Bogey Vs. Scratch Golf

By M.L. Rose

Scratch and bogey golfers are two very different types of players. Scratch golfers are good enough to be professional players, while a bogey golfer is an average player who can only dream of competing on a pro circuit. The United States Golf Association’s handicap system uses comparisons between scratch and bogey golfers to help golf officials establish handicap ratings for each hole on a course.

Scratch Golfer

A scratch golfer carries a handicap of approximately zero, which is good enough to play on many pro tours. For example, the eGolf Professional Tour requires players to have no worse than a 2 handicap. When a scratch golfer competes against a typical player in a handicapped match, the scratch golfer gives away handicap strokes. If a scratch golfer plays against a bogey golfer, the latter player will likely receive at least one handicap stroke on each hole.

Bogey Golfer

A bogey golfer averages about a bogey for each hole -- around 90 for 18 holes. According to the USGA Handicap Manual, a male bogey golfer has a handicap of about 20, while a female bogey golfer plays to about a 24 handicap. Male and female bogey golfers hit the ball about 200 and 150 yards, respectively, off the tee.

Handicap Ratings

Each hole on a golf course receives a handicap rating. On an 18-hole course the holes are rated from 1 through 18. A player with an 18 handicap, for example, receives one handicap stroke on each hole. But a player with a 9 handicap only receives a stroke on holes with handicap ratings of 1 through 9, while a scratch golfer doesn’t receive any handicap strokes. Under the USGA handicap system, course officials study the scores posted by low- and high-handicap players when determining how to rate each hole of a course.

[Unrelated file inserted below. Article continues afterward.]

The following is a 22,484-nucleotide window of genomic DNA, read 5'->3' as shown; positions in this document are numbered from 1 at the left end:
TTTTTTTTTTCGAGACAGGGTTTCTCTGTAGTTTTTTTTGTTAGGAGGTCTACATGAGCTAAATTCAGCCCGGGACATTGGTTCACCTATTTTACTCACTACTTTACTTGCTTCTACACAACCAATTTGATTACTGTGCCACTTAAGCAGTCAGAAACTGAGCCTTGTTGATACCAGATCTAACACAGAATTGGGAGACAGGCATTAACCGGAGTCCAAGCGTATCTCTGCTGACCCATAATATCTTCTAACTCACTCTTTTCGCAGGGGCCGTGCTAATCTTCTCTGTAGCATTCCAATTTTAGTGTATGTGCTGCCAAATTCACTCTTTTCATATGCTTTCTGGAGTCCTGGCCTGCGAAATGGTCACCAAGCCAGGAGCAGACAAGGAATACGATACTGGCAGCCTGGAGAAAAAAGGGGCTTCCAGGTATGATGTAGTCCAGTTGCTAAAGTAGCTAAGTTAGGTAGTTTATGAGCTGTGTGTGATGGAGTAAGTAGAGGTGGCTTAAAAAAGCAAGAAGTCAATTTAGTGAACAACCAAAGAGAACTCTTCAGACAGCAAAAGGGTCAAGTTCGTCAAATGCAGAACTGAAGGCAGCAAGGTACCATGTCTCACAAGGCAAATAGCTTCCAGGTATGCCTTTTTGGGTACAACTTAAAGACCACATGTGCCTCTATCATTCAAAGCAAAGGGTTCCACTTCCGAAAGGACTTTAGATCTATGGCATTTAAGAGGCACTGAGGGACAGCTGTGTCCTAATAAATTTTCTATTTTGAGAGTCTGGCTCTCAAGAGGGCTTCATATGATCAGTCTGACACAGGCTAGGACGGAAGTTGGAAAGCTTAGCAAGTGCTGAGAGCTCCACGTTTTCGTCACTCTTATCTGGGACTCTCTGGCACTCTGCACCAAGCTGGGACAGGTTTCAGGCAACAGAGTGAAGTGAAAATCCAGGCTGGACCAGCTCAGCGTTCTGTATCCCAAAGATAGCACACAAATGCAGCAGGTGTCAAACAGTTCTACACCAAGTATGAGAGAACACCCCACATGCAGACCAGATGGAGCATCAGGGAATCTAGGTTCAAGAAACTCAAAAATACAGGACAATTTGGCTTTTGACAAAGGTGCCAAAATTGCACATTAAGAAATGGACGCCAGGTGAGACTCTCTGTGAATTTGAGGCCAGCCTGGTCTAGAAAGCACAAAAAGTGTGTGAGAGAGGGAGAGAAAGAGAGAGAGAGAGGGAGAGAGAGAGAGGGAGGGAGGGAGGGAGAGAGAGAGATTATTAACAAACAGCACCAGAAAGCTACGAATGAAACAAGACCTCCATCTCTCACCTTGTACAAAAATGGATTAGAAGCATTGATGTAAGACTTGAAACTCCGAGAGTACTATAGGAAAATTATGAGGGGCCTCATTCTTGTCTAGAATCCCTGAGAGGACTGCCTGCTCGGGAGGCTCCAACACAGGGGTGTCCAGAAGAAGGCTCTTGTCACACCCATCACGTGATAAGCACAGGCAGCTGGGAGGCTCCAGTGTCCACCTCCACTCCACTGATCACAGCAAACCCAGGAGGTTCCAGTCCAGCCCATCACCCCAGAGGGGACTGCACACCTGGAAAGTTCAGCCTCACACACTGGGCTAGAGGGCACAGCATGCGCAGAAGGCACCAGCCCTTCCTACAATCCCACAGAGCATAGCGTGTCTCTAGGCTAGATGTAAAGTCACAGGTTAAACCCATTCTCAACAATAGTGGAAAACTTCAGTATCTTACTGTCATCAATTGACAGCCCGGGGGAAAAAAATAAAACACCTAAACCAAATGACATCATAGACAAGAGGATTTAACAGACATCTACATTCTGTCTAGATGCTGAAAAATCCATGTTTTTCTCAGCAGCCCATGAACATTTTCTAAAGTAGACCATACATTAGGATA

Scratch Vs. Bogey Golfers

The USGA, when offering guidance to course officials regarding handicap ratings, typically compares scratch and bogey golfers. For example, a USGA article titled “The Great Equalizer” demonstrates why a course’s most difficult hole shouldn’t automatically be the No. 1 handicap hole. The USGA uses the example of a heavily bunkered par-4 hole that even a scratch player will often bogey, so the average scores of scratch and bogey players may not differ greatly. In comparison, scratch golfers may often score birdies on a shorter par 4, while bogey golfers are still likely to score plenty of bogies. So the differential between the average scores of scratch and bogey golfers may be greater on the shorter hole, even if the hole is easier than the longer par-4. As a result, the latter hole should gain a lower handicap number (i.e., closer to 1) than the longer, more difficult hole.

About the Author

M.L. Rose has worked as a print and online journalist for more than 20 years. He has contributed to a variety of national and local publications, specializing in sports writing. Rose holds a B.A. in communications.

Photo Credits

  • Rick Diamond/Getty Images Entertainment/Getty Images
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